Who's Who at WPLA

Al's Co-Workers

Doretha Adams
Ron Baxley
Katrina Bracewell
John Brill
Al Brock
Joy Burt
Dave Campbell
Bob Collins
Eileen Connor
Rex Davenport
B. Mason Dean
Paul Delaney
June DeShong
Scott Edwards
Dick Elliott
Mary Jim Everidge
Della Flewellan
Florida Citrus Mutual Calling
Trooper Jim Foster
Jane Friend
George Friend
Sharon Garrison
Gospel Homecoming
Dennis Hair
Ron Haley
Dale Hall
Charles Hasbrouck
Don Heither
Ernest Holbrook
Henry Jay
Mike Jenkins
Mike Keen
Wayne Kysor
Ed LaFumee
Kenny Lamb
Mike Lusk
Charlie Mack
Kevin MacKenzie
Jim Maloy
Pat Morgan
Rick Morgan
John Morrow
Lucille Moses
Terry Nichols
Joe Penny
Lola Pullen
Ed Pyle
Gerry Quick
Jay Quigley
Teresa Reeves
Allen Rich
Jim Richardson
Ed Ripley
Jackie Ripley
Randy Robinson
Hank Robinson
Jack Rushing
Reid Schmidt
Frank Schulte
Eileen Schulte
Darek Sharp
David Sharp
Dick Shiflett
Ken Shroyer
Clay Smith
Doris Smith
Ercelle Smith
Steve Smith
W. A. Smith
Steve Sparkman
Darryl Tharin
This 'n That
Wes VanZile
Don Vineyard
Dale Wade
Don Wallis
Jim Ward
Faye Whitehead
Norma Kay Wilson
Joe Wilson
Lindsey Yates

Al Berry

Al Berry spent over 40 years in Tampa Bay broadcasting, beginning his radio career at 970-WFLA while a college student at the University of Tampa. He joined his Plant City hometown station, WPLA, in 1958 as a deejay and his line, “I’d rather be a little late and still be Al Berry than the late Al Berry” became a signature sign-off on all of his radio shows. However, it wasn’t long before he realized where the real money was in the business, moved into sales, and eventually was named sales manager.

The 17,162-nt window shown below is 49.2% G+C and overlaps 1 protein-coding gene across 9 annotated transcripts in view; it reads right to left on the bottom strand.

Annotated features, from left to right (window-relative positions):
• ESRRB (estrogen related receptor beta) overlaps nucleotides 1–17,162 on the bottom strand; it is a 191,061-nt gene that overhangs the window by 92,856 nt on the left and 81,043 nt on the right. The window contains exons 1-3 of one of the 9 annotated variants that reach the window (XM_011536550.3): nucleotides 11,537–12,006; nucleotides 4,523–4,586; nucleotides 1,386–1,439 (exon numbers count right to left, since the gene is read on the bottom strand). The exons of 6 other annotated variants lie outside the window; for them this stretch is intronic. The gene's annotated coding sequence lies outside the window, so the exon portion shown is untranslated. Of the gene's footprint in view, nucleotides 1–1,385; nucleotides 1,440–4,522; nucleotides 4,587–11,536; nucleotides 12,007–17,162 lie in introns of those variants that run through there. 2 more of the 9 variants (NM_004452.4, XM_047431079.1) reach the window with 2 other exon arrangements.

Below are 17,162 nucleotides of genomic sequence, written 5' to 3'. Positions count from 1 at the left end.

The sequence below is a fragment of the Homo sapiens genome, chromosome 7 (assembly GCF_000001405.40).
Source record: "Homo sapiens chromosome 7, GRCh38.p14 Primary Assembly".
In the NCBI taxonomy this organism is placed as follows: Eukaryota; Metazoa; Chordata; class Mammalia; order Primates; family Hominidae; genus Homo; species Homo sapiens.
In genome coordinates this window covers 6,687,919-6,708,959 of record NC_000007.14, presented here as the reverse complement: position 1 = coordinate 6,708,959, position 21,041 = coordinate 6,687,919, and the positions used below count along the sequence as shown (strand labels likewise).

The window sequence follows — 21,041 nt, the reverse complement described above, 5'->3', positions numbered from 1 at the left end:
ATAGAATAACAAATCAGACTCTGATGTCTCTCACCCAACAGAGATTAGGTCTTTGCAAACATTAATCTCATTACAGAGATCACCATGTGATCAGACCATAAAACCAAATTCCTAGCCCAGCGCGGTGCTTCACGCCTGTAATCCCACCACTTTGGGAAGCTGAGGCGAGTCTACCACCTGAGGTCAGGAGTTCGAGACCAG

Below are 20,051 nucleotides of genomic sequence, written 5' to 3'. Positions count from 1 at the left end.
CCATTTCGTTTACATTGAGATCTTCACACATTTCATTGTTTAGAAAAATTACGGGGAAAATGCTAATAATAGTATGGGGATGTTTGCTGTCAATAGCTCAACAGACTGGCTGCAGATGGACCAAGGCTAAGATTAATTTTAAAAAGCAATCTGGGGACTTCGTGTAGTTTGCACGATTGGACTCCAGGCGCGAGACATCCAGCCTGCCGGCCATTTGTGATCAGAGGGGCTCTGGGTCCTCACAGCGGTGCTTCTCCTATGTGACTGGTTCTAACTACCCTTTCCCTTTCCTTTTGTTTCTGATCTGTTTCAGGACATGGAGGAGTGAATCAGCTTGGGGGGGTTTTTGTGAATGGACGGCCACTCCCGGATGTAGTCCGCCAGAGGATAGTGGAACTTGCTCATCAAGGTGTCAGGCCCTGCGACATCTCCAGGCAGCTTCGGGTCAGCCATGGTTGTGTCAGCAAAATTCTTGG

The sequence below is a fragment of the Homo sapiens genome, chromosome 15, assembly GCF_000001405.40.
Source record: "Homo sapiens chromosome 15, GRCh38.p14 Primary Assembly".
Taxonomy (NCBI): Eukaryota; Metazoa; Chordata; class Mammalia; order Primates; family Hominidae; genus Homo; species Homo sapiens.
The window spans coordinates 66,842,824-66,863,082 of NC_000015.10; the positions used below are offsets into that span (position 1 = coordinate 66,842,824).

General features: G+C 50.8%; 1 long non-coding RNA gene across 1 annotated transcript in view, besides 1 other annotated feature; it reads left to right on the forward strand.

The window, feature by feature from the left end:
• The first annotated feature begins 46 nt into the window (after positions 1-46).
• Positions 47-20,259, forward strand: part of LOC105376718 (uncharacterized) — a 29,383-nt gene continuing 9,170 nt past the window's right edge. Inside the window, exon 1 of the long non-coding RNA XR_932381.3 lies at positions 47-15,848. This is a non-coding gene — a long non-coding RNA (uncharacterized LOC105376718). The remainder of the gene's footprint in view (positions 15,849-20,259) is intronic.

In the summer of 1968, he had already turned in his letter of resignation to accept a job at a Winter Haven station when longtime WPLA GM George Friend died from a sudden heart attack. That’s when owner W.A. Smith approached him with an offer he couldn’t refuse – stay, manage the station, and become part owner.

It was about this time that Berry started a new show on the station called This 'n That, a daily phone-in swap shop program which also served as a forum for community issues from time to time.  A couple of years later, Ercelle Smith, the owner’s son, joined him on the show and the banter back and forth between the two made it an instant hit with listeners.

After the elder Smith passed away in 1975, Al bought a greater financial interest in WPLA so that he would own 49% of the operation and Ercelle, 51%. In 1987, the two were approached by a buyer with deep pockets and decided to take him up on the offer and sell. For awhile, he continued to help the new management with sales but eventually left to work with the local Chamber of Commerce and the Paso Fino Horse Association.

He lived in Plant City where he and his wife, Patsy, raised three daughters – Kellie, Lori, and Karen. Over the years he was been active in civic affairs and served as civil defense director, president of the local Lions Club and Dover Civic Club, and director for the Florida Strawberry Festival. He’s also been on the board of the Florida Association of Broadcasters and Hillsborough Community College, and was an avid amateur radio operator (W4WKH).

Al passed away June 18, 2018 at his home with his family by his side. He was 83.

Station History

1958 - 1990 WPLA (On Air Personality)
1958 - 1990 WPLA (Sales)
1968 - 1987 WPLA (Management)

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